Accusations of sexual misconduct

Amid all of his success as an entertainer and educator, in January 2004, director of operations for Temple University’s women’s basketball team Andrea Constand, accused Cosby of sexual assault. Since then, more than 34 women have stepped forward with assault or rape allegations against Cosby.

Overall, Cosby has remained relatively silent in response to these accusations. In November 2014 during an interview on NPR’s “Weekend Edition,” he refused to answer questions about it. His lawyer followed the interview with a statement saying Cosby wasn't’t going to “dignify these allegations with any response.”

The accusations were also brought up in a recent interview with AP, and Cosby told a reporter to “scuttle” certain parts of the discussion because he thought AP would have more integrity than to ask such a question.

There have been some serious consequences for Cosby as a result of the latest slew of allegations.

  • TV Land removed all reruns of The Cosby Show from its program lineup.
  • Netflix had planned to air a Bill Cosby special in November of 2014, but then decided against it.
  • NBC ditched a new show it had been working on with Cosby.
  • A number of shows on Cosby’s 77 tour were cancelled.

Although many former fans of Bill Cosby have turned their backs on him, he still has many supporters. Both Jill Scott and Whoopi Goldberg defended Cosby’s innocence in December 2014, citing the lack of hard evidence supported by a rape kit. That same month, Vanity Fair published a statement from Camille Cosby in response to all the allegations.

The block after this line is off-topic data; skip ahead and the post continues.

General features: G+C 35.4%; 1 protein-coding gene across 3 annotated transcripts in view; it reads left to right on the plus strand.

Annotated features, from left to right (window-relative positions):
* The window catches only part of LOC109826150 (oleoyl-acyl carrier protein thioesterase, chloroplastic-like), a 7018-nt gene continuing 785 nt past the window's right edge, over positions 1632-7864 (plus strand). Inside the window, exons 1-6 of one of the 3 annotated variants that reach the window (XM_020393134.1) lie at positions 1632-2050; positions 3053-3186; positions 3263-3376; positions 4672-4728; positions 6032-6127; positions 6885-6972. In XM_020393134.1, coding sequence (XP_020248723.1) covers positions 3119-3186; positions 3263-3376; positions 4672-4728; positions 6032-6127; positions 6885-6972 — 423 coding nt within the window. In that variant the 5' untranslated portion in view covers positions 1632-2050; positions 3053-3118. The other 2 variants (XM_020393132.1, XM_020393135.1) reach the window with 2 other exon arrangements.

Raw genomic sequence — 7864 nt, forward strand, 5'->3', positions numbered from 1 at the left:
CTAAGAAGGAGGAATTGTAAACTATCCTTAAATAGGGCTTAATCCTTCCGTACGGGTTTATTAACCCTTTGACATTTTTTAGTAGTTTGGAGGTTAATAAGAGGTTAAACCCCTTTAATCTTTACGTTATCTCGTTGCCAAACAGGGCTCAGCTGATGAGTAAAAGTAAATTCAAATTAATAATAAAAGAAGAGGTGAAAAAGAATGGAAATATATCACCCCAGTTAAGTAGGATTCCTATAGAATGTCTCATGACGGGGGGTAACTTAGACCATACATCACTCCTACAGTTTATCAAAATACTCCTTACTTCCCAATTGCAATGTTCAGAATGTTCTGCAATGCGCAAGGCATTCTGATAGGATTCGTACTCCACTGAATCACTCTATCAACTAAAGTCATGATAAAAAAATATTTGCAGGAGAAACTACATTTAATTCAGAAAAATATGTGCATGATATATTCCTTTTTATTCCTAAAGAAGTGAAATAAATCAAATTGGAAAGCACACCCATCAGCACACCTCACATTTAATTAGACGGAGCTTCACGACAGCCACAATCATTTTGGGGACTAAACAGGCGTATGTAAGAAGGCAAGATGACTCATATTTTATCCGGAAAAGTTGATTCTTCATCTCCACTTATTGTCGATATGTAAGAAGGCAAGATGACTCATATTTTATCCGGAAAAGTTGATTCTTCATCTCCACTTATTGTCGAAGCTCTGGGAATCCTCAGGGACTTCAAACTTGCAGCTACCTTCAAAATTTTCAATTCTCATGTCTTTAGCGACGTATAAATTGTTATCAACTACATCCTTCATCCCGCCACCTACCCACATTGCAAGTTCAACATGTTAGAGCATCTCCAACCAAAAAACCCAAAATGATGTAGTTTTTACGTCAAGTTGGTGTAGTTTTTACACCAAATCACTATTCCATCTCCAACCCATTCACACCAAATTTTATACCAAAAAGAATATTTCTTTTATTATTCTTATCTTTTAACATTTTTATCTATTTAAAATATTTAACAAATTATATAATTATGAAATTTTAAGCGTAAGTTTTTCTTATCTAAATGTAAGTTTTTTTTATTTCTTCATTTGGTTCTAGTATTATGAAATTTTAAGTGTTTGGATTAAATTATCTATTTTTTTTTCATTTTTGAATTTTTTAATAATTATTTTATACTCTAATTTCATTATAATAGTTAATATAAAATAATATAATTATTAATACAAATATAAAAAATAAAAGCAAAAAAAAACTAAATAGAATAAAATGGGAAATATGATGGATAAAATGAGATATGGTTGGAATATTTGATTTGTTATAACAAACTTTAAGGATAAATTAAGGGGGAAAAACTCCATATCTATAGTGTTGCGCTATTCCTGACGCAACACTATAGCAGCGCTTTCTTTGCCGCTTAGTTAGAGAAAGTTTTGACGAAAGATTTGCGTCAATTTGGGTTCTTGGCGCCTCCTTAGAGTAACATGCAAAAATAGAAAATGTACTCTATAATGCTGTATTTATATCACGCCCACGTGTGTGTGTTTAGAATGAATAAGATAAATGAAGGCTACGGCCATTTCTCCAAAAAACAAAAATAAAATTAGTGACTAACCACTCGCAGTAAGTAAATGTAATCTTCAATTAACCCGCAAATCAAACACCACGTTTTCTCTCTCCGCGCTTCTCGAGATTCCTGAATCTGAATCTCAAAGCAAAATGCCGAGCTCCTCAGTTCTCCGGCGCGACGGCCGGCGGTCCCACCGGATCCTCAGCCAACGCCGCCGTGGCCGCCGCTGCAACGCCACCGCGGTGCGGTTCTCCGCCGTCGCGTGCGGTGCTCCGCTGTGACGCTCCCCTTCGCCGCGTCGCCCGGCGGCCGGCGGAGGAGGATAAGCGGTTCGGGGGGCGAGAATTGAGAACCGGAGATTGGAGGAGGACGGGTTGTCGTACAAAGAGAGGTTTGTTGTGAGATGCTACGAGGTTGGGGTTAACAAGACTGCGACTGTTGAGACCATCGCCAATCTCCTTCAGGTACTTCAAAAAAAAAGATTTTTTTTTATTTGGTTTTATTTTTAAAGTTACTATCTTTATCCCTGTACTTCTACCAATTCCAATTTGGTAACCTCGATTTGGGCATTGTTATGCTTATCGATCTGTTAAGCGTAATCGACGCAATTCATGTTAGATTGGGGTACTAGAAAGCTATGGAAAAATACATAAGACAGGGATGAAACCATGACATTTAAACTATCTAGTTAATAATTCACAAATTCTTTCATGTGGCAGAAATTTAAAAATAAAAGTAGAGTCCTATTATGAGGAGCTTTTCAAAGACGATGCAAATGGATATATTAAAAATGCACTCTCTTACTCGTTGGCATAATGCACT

“A different man has been portrayed in the media over the last two months. It is the portrait of a man I do not know. It is also a portrait painted by individuals and organizations whom many in the media have given a pass. There appears to be no vetting of my husband's accusers before stories are published or aired. An accusation is published, and immediately goes viral.

We all followed the story of the article in the Rolling Stone concerning allegations of rape at the University of Virginia. The story was heartbreaking, but ultimately appears to be proved to be untrue. Many in the media were quick to link that story to stories about my husband—until that story unwound.

None of us will ever want to be in the position of attacking a victim. But the question should be asked - who is the victim?"

Upcoming performances

Bill Cosby’s official website[1] no longer maintains a list of his upcoming shows, but we were able to find a list on and contacted those theaters to confirm any cancellations. Cosby recently performed in Branson, Missouri at the Oak Ridge Boys Theatre and he has five more upcoming shows on his current tour. As of March 2, they are:

  • March 14: Wheeling, WV - Capitol Theatre
  • March 27: Baltimore, MD - Modell Performing Arts Center at the Lyric
  • March 28: Charleston, WV - Charleston Civic Center
  • May 2: Atlanta, GA - Cobb Energy Performing Arts Center
  • September 25: Branson, MO - Oak Ridge Boys Theatre

Will you be attending any of Cosby’s upcoming performances? What do you think about Bill Cosby performing in these communities after such allegations have been brought into the public light? Share your thoughts and let us know!